The Argentine Minister of Economy, Sergio Massa, warned this Tuesday that he will use “all the tools of the State” in the face of the skyrocketing of parallel exchange rates and in this sense warned that he notified the International Monetary Fund (IMF) for the restrictions provided for in the program that seeks to “change”.
“We are going to use all the tools of the State to order this situation and in this sense we notified the IMF of the restrictions that weighed on Argentina and we are going to change in the rediscussion of the Program,” Massa said in a message on his Twitter account, since that the organism limits the interventions of the Central Bank in the parallel exchange market.
The minister added that he will “use the economic Criminal Justice as a vehicle for investigation and clarification of some behaviors” and the Financial Information Unit (UIF) and the National Securities Commission (CNV) for “the analysis of operations related to money laundering of money”.
Massa, who also represents the third force in the ruling Frente de Todos coalition and sounds like a candidate for president this year, acknowledged that “several days ago” Argentina has been experiencing “an atypical situation of rumours, versions, false reports and their consequent impact on dollar-linked financial instruments.
The prices parallel to the official exchange rate continue to rise without brake this Tuesday in Argentina due to the escalation of inflation (104.3% annual) and the shortage of foreign currency, which makes it difficult for the Peronist government to manage until the presidential elections.
In the informal market, the price of the “blue dollar” -which is sold on the black market and which in practice serves as a reference for citizens due to the impossibility of accessing the official dollar- increased 35 pesos, to a new record of 497 pesos per unit, in an exchange run that is in its second week.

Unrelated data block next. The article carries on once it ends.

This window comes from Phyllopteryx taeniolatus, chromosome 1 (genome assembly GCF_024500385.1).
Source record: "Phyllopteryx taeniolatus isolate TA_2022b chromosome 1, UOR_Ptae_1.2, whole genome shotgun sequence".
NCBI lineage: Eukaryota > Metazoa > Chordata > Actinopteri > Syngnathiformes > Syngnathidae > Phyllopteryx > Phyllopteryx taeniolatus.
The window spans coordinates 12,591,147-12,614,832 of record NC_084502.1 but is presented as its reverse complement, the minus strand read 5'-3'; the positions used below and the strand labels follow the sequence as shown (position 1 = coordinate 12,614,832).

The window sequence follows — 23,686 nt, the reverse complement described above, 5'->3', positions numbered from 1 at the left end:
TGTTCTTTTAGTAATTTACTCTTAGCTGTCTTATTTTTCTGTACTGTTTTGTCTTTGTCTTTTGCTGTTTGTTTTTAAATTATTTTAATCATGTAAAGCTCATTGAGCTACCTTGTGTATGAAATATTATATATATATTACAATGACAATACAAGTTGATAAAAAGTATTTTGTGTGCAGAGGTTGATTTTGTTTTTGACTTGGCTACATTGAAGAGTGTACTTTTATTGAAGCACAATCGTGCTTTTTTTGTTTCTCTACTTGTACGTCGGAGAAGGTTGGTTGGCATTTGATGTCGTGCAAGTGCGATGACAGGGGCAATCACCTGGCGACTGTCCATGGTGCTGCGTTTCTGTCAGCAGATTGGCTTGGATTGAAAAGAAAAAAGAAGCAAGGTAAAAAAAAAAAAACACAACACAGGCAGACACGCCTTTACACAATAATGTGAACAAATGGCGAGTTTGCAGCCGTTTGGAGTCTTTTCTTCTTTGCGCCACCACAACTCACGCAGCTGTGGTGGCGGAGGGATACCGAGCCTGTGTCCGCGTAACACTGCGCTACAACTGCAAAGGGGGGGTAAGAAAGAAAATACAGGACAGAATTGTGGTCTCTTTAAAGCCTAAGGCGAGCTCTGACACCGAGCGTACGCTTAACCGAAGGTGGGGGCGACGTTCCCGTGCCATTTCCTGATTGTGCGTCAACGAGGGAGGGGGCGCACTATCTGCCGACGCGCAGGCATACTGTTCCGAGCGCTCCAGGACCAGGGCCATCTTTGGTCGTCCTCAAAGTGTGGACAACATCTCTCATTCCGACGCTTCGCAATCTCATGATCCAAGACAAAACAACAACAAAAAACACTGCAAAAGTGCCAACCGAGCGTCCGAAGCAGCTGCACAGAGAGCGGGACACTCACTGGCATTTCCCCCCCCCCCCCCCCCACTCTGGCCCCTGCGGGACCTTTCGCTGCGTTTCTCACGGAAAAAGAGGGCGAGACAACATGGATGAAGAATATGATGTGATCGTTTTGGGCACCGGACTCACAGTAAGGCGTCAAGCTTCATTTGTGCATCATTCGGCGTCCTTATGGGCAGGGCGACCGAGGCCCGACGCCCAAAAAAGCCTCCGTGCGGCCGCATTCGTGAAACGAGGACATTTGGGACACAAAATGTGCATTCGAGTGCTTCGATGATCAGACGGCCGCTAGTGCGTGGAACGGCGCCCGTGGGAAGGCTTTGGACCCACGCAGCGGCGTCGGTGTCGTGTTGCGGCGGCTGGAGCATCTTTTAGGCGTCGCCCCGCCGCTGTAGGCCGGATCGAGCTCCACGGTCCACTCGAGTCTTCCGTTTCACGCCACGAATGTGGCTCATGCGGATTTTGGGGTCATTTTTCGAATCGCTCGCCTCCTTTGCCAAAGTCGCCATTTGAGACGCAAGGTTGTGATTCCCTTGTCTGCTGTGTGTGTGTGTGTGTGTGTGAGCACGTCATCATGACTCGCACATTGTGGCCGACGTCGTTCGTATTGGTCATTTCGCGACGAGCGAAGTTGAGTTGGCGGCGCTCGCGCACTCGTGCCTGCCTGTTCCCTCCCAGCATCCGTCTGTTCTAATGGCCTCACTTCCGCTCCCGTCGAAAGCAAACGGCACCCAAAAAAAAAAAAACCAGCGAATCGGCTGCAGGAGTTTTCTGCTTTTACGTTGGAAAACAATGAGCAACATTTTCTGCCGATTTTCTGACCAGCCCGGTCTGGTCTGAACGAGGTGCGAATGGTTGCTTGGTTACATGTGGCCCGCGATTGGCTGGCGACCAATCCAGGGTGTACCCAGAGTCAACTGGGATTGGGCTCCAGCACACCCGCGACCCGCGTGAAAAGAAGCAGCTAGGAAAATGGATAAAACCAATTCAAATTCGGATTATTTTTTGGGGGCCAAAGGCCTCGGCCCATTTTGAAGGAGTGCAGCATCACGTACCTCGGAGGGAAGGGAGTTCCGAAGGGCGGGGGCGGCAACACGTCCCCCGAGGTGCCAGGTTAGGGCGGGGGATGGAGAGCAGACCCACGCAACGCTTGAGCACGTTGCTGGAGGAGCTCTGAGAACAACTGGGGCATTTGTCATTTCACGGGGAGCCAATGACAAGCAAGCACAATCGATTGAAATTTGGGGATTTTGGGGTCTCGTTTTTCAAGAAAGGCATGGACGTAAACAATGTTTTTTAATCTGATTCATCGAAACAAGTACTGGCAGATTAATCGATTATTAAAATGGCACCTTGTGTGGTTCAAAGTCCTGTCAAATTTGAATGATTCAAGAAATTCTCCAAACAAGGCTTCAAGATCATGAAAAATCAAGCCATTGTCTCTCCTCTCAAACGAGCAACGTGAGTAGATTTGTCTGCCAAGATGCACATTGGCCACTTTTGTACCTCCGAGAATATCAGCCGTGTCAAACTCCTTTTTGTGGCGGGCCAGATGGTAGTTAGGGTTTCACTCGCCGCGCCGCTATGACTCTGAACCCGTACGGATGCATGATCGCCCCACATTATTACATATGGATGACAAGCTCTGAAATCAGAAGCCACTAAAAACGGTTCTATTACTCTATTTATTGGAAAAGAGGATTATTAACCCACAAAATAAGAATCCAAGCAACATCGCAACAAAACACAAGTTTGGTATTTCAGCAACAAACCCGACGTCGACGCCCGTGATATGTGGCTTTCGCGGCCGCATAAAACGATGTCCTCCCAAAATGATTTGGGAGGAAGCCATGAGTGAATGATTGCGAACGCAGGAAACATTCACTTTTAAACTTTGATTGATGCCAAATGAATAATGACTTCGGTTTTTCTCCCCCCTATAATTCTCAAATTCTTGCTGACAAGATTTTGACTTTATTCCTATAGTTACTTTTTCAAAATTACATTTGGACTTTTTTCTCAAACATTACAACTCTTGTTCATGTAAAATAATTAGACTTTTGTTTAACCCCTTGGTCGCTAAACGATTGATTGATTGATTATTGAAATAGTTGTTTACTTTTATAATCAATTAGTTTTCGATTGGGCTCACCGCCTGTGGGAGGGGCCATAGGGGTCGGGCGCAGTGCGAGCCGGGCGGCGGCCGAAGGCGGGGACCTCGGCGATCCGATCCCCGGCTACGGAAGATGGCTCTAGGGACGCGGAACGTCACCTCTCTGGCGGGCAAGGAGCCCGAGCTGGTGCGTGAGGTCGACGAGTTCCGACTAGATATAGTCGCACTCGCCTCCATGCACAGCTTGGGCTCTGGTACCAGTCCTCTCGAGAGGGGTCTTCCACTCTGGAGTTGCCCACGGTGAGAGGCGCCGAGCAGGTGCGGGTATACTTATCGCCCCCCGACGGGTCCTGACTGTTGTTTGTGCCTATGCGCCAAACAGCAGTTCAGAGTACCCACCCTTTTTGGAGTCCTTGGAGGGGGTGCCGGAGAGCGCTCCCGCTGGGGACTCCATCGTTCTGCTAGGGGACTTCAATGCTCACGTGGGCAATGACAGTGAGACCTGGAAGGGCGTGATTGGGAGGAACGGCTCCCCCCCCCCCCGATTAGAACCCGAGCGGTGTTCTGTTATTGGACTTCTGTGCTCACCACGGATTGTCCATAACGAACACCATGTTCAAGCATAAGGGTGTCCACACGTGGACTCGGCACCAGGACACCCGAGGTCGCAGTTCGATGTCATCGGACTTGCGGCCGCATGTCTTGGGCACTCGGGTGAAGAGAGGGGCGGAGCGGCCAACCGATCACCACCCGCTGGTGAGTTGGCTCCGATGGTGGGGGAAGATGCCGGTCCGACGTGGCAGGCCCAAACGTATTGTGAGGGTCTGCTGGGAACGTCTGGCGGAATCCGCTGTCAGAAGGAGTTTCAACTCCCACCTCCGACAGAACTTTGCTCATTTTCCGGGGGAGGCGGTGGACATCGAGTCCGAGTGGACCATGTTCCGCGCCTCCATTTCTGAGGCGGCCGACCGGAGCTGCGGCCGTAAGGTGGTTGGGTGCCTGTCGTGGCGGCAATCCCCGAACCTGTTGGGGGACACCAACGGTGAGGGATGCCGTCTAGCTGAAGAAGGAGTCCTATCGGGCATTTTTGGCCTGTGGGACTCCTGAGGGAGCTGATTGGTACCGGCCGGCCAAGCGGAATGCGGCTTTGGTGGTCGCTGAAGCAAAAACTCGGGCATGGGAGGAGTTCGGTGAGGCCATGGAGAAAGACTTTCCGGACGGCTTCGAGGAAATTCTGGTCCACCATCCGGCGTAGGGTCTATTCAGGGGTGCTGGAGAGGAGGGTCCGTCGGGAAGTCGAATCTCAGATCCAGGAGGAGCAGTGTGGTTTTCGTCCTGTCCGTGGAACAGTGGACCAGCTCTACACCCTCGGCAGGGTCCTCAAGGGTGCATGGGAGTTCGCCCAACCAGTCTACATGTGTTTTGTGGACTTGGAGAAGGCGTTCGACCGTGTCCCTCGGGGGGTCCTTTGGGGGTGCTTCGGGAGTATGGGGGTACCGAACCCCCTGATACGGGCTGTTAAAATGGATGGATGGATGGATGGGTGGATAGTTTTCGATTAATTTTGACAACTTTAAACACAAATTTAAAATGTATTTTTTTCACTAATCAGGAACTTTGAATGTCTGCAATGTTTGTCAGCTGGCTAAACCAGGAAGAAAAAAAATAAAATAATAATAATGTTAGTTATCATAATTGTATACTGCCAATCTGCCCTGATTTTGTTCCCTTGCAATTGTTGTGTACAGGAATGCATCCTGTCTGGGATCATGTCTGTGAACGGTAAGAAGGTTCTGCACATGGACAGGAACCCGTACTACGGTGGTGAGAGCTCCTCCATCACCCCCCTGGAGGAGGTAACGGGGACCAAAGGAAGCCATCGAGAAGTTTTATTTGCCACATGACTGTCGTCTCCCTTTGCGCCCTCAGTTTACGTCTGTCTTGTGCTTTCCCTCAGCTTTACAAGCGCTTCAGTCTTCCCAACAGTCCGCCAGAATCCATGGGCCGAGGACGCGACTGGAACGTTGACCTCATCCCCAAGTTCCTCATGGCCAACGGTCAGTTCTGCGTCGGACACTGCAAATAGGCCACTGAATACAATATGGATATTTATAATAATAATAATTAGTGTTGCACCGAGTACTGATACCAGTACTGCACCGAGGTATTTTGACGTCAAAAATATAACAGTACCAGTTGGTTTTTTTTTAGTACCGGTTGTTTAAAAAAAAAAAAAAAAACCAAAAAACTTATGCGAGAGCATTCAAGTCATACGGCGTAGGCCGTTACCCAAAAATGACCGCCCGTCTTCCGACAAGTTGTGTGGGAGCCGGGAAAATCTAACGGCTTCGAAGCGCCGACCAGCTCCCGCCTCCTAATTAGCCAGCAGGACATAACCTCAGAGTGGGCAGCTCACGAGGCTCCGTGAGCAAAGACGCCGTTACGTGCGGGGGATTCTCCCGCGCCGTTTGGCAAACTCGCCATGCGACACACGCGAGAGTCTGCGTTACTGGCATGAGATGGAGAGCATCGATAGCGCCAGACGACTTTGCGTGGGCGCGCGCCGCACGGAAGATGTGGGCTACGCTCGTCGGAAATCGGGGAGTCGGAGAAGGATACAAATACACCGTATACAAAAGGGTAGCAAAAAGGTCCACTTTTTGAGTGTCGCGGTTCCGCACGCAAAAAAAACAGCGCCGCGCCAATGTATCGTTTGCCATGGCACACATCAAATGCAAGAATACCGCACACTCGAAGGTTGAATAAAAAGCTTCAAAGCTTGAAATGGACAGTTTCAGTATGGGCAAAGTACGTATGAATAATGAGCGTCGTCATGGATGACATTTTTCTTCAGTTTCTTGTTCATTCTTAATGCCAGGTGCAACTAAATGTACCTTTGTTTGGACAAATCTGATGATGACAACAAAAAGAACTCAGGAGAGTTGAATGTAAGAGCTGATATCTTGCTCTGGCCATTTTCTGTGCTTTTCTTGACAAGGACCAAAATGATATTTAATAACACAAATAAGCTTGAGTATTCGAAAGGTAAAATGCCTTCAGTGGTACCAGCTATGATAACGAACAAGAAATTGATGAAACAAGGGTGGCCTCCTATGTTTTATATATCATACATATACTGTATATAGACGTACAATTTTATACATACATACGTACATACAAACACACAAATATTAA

At the same time, the so-called financial dollars accompanied the rise, widening the gap with the official price to 118%.
The dollar “counted with liquidation” (CCL, which consists of buying shares or bonds locally with Argentine pesos and selling them in dollars on Wall Street) rose 4.4%, to 482.5 pesos per unit.
The “bag dollar” or “MEP dollar” (which is obtained by buying assets that are listed both in pesos and in dollars, are paid in pesos when acquiring it and are sold in dollars in the Argentine stock market) rose 4.9%, to 470 .97 pesos per unit.
In the official foreign exchange market, the wholesale exchange rate rose 0.3%, to 220.85 pesos per unit for sale.
“At the same time, we are going to continue with the multilateral agreements”, the transformation of “exports into yuan” and the disbursement agreement with the IMF to strengthen the reserves that were affected by the impact of the drought, Massa added.
The economic team will travel to Washington in the coming days to negotiate with the IMF, an organization with which Argentina has a program to refinance 45,000 million dollars that foresees quarterly goals that the country failed to meet in the first quarter of 2023.